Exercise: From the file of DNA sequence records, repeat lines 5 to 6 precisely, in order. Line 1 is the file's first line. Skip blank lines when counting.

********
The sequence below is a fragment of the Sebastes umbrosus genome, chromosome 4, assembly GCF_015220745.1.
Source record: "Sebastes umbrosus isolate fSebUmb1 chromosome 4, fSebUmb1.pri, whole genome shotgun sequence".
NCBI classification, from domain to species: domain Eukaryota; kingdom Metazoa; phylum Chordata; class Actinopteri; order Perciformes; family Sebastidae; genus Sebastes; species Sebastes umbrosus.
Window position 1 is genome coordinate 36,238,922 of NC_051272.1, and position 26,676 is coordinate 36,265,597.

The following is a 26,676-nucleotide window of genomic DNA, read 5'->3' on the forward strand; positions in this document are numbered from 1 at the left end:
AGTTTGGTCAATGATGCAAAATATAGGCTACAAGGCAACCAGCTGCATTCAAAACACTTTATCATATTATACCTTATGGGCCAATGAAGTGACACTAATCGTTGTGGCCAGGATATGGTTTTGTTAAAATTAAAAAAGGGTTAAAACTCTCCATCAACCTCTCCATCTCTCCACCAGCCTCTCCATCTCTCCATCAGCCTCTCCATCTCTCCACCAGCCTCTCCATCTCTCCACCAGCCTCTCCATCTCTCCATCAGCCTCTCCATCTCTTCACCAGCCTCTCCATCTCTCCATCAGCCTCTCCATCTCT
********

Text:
The following is a 26,676-nucleotide window of genomic DNA, read 5'->3' on the forward strand; positions in this document are numbered from 1 at the left end:
AGTTTGGTCAATGATGCAAAATATAGGCTACAAGGCAACCAGCTGCATTCAAAACACTTTATCATATTATACCTTATGGGCCAATGAAGTGACACTAATCGTTGTGGCCAGGATATGGTTTTGTTAAAATTAAAAAAGGGTTAAAACTCTCCATCAACCTCTCCATCTCTCCACCAGCCTCTCCATCTCTCCATCAGCCTCTCCATCTCTCCACCAGCCTCTCCATCTCTCCACCAGCCTCTCCATCTCTCCATCAGCCTCTCCATCTCTTCACCAGCCTCTCCATCTCTCCATCAGCCTCTCCATCTCT